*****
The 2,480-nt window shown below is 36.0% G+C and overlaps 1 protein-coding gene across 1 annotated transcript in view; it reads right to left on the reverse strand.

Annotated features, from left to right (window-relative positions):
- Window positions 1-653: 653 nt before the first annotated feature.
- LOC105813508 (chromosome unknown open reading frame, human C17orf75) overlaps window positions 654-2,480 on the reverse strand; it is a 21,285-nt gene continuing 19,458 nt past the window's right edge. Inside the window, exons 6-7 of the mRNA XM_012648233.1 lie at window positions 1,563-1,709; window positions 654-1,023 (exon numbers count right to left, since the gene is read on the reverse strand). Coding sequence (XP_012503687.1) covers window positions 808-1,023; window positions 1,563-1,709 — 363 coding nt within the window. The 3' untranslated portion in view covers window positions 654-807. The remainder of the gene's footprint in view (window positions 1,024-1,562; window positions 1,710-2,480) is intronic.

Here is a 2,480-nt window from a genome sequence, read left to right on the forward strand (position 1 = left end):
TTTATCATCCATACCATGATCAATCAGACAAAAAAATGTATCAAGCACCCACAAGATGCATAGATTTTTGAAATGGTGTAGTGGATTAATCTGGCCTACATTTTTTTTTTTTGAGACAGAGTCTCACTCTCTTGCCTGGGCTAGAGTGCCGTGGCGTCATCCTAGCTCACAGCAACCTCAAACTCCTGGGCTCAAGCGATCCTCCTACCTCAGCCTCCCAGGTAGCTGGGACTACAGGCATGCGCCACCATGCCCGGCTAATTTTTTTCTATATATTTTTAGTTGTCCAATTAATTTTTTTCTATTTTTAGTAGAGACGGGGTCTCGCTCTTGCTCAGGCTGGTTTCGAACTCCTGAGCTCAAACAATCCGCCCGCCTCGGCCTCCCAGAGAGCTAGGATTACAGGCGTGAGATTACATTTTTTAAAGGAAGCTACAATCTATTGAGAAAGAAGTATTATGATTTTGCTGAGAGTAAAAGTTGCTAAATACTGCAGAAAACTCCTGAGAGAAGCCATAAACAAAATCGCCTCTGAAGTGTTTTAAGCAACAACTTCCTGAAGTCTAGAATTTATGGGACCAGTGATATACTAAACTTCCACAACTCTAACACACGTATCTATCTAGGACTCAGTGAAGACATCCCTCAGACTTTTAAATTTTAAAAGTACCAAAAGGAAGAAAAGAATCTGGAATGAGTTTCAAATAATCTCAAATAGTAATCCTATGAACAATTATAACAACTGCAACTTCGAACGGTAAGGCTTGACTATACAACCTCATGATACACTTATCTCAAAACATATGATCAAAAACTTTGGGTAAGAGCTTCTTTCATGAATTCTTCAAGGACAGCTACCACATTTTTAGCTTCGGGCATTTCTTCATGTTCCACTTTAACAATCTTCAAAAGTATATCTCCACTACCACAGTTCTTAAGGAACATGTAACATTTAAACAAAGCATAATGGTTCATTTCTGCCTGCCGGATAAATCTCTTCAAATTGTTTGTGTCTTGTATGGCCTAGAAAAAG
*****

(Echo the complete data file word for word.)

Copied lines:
The 2,480-nt window shown below is 36.0% G+C and overlaps 1 protein-coding gene across 1 annotated transcript in view; it reads right to left on the reverse strand.

Annotated features, from left to right (window-relative positions):
- Window positions 1-653: 653 nt before the first annotated feature.
- LOC105813508 (chromosome unknown open reading frame, human C17orf75) overlaps window positions 654-2,480 on the reverse strand; it is a 21,285-nt gene continuing 19,458 nt past the window's right edge. Inside the window, exons 6-7 of the mRNA XM_012648233.1 lie at window positions 1,563-1,709; window positions 654-1,023 (exon numbers count right to left, since the gene is read on the reverse strand). Coding sequence (XP_012503687.1) covers window positions 808-1,023; window positions 1,563-1,709 — 363 coding nt within the window. The 3' untranslated portion in view covers window positions 654-807. The remainder of the gene's footprint in view (window positions 1,024-1,562; window positions 1,710-2,480) is intronic.

Here is a 2,480-nt window from a genome sequence, read left to right on the forward strand (position 1 = left end):
TTTATCATCCATACCATGATCAATCAGACAAAAAAATGTATCAAGCACCCACAAGATGCATAGATTTTTGAAATGGTGTAGTGGATTAATCTGGCCTACATTTTTTTTTTTTGAGACAGAGTCTCACTCTCTTGCCTGGGCTAGAGTGCCGTGGCGTCATCCTAGCTCACAGCAACCTCAAACTCCTGGGCTCAAGCGATCCTCCTACCTCAGCCTCCCAGGTAGCTGGGACTACAGGCATGCGCCACCATGCCCGGCTAATTTTTTTCTATATATTTTTAGTTGTCCAATTAATTTTTTTCTATTTTTAGTAGAGACGGGGTCTCGCTCTTGCTCAGGCTGGTTTCGAACTCCTGAGCTCAAACAATCCGCCCGCCTCGGCCTCCCAGAGAGCTAGGATTACAGGCGTGAGATTACATTTTTTAAAGGAAGCTACAATCTATTGAGAAAGAAGTATTATGATTTTGCTGAGAGTAAAAGTTGCTAAATACTGCAGAAAACTCCTGAGAGAAGCCATAAACAAAATCGCCTCTGAAGTGTTTTAAGCAACAACTTCCTGAAGTCTAGAATTTATGGGACCAGTGATATACTAAACTTCCACAACTCTAACACACGTATCTATCTAGGACTCAGTGAAGACATCCCTCAGACTTTTAAATTTTAAAAGTACCAAAAGGAAGAAAAGAATCTGGAATGAGTTTCAAATAATCTCAAATAGTAATCCTATGAACAATTATAACAACTGCAACTTCGAACGGTAAGGCTTGACTATACAACCTCATGATACACTTATCTCAAAACATATGATCAAAAACTTTGGGTAAGAGCTTCTTTCATGAATTCTTCAAGGACAGCTACCACATTTTTAGCTTCGGGCATTTCTTCATGTTCCACTTTAACAATCTTCAAAAGTATATCTCCACTACCACAGTTCTTAAGGAACATGTAACATTTAAACAAAGCATAATGGTTCATTTCTGCCTGCCGGATAAATCTCTTCAAATTGTTTGTGTCTTGTATGGCCTAGAAAAAG